Washington Nationals’ pitcher Drew Storen is a new resident of Eau Gallie

Drew Storen could have bought a home anywhere. He could have had a history-laden house in the leafy suburbs of Washington D.C., where he works, or a modish townhome in the hills of northern California, where he goes to school. He could have returned to Indiana, where his family is prominent, and bought a whole farm.

But when one of Major League Baseball’s stars-to-be finally decided to purchase a home, he chose Melbourne. The 23-year-old relief pitcher for the Washington Nationals, who was one of baseball’s most talked about signings in 2009, bought a condominium unit in Pineapple House in the Eau Gallie Arts District, about a 20-minute drive from the Nationals’ Spring Training facilities in Viera.

“I love the sunshine and the view of the river, and it’s an area that has character,” says Storen. “I also like that it’s within walking distance of Squid Lips and other restaurants, like (Bonefish Willy’s) up Pineapple Avenue. I like to walk.”

He is not unaware of Eau Gallie’s arts community, either. “The (Brevard Art) museum is there, and I saw an art show while I was in Melbourne not long ago. I like that. It’s interesting,” says Storen.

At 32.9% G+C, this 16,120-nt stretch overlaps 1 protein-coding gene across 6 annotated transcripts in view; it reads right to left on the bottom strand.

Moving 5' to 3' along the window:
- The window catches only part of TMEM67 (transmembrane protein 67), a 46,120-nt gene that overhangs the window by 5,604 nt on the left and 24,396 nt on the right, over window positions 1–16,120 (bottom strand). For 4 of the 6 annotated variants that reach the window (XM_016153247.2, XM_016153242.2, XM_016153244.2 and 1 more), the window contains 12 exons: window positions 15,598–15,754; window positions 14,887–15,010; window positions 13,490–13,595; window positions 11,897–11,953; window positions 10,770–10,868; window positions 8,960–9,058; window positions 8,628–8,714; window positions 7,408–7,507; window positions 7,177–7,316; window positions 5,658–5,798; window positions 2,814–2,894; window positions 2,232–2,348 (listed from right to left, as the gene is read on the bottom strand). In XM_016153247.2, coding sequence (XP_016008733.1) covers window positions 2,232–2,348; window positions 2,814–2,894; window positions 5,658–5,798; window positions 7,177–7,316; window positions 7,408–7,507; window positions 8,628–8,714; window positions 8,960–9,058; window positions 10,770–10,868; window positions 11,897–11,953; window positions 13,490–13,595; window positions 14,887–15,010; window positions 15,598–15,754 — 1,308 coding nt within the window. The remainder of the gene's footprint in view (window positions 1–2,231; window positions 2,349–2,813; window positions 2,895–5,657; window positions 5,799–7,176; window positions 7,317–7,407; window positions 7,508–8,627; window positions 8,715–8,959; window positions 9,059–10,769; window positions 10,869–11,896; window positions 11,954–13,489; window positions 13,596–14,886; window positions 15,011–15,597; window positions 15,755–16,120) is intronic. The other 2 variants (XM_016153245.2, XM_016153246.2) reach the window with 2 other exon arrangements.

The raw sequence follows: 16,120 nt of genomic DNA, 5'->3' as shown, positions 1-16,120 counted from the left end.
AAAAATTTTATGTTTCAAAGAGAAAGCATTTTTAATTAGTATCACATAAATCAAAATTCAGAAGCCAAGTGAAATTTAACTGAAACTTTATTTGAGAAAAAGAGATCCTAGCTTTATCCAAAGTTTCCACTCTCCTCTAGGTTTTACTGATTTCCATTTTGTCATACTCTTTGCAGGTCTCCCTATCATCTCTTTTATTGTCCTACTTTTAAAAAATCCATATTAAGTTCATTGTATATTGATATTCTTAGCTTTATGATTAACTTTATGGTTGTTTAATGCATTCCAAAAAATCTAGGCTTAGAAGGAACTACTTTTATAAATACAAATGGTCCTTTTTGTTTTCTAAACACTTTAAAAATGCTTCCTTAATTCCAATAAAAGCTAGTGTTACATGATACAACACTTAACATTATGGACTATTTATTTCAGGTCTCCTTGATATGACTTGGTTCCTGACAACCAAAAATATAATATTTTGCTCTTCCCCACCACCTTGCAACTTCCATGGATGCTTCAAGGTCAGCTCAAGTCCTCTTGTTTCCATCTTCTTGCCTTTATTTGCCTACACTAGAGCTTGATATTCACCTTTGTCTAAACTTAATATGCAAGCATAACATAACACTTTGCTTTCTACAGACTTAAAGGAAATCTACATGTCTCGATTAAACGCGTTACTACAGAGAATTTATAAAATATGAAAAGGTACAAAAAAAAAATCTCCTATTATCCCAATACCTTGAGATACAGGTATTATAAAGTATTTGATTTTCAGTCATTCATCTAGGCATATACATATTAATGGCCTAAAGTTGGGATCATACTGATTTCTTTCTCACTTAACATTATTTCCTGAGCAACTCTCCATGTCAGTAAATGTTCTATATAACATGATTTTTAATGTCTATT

Storen, the son of Indianapolis radio sports journalist Mike Patrick and the nephew of ESPN personality Hannah Storm, is nearly as famous for his intellectual pursuits, as he spent his offseason working toward an engineering degree at Stanford University.

His professional life in Washington should be interesting too, Storen’s credentials having been established in 2010 with quick promotion from the Minor League and then a 4-4 record with a 3.58 earned run average and 52 strikeouts in 55.1 innings pitched.

And what did baseball’s top young reliever learn in his rookie year? “Be humble. Don’t say a lot. Ask questions if you don’t think you know what to do. Pay attention.”

Storen, who maintains his humility about the process of buying and furnishing his first home, says he will return to Melbourne whenever he can, certainly during Spring Training, which runs from February to April for pitchers and catchers.

“It should be fun to come back to Melbourne,” he says. “I’m really lucky.”

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